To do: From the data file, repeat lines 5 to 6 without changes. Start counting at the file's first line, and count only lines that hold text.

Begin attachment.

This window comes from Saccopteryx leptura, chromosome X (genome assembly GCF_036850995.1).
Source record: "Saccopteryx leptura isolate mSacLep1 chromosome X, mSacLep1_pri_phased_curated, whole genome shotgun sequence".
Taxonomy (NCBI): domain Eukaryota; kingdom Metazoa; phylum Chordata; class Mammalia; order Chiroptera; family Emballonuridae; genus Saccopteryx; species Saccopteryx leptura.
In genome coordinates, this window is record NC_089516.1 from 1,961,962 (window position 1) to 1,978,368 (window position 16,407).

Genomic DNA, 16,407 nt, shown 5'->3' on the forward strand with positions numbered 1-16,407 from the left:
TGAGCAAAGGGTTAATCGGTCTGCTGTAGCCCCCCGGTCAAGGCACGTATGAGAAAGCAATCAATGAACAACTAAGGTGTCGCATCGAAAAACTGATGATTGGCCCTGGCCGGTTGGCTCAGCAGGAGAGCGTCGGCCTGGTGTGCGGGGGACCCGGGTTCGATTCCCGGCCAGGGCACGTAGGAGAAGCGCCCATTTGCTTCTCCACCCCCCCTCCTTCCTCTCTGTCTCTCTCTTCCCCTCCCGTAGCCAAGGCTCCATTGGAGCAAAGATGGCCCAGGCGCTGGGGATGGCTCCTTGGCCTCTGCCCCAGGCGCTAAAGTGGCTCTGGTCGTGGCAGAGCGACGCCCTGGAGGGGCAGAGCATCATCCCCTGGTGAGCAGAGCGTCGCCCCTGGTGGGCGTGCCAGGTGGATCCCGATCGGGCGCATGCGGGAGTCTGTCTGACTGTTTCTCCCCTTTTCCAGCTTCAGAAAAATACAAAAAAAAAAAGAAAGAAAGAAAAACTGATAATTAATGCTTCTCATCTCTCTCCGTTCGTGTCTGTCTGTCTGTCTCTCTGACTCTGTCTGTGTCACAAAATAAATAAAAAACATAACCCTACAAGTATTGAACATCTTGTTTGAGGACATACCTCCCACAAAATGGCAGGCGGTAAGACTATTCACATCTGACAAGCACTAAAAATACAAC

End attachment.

Genomic DNA, 16,407 nt, shown 5'->3' on the forward strand with positions numbered 1-16,407 from the left:
TGAGCAAAGGGTTAATCGGTCTGCTGTAGCCCCCCGGTCAAGGCACGTATGAGAAAGCAATCAATGAACAACTAAGGTGTCGCATCGAAAAACTGATGATTGGCCCTGGCCGGTTGGCTCAGCAGGAGAGCGTCGGCCTGGTGTGCGGGGGACCCGGGTTCGATTCCCGGCCAGGGCACGTAGGAGAAGCGCCCATTTGCTTCTCCACCCCCCCTCCTTCCTCTCTGTCTCTCTCTTCCCCTCCCGTAGCCAAGGCTCCATTGGAGCAAAGATGGCCCAGGCGCTGGGGATGGCTCCTTGGCCTCTGCCCCAGGCGCTAAAGTGGCTCTGGTCGTGGCAGAGCGACGCCCTGGAGGGGCAGAGCATCATCCCCTGGTGAGCAGAGCGTCGCCCCTGGTGGGCGTGCCAGGTGGATCCCGATCGGGCGCATGCGGGAGTCTGTCTGACTGTTTCTCCCCTTTTCCAGCTTCAGAAAAATACAAAAAAAAAAAGAAAGAAAGAAAAACTGATAATTAATGCTTCTCATCTCTCTCCGTTCGTGTCTGTCTGTCTGTCTCTCTGACTCTGTCTGTGTCACAAAATAAATAAAAAACATAACCCTACAAGTATTGAACATCTTGTTTGAGGACATACCTCCCACAAAATGGCAGGCGGTAAGACTATTCACATCTGACAAGCACTAAAAATACAAC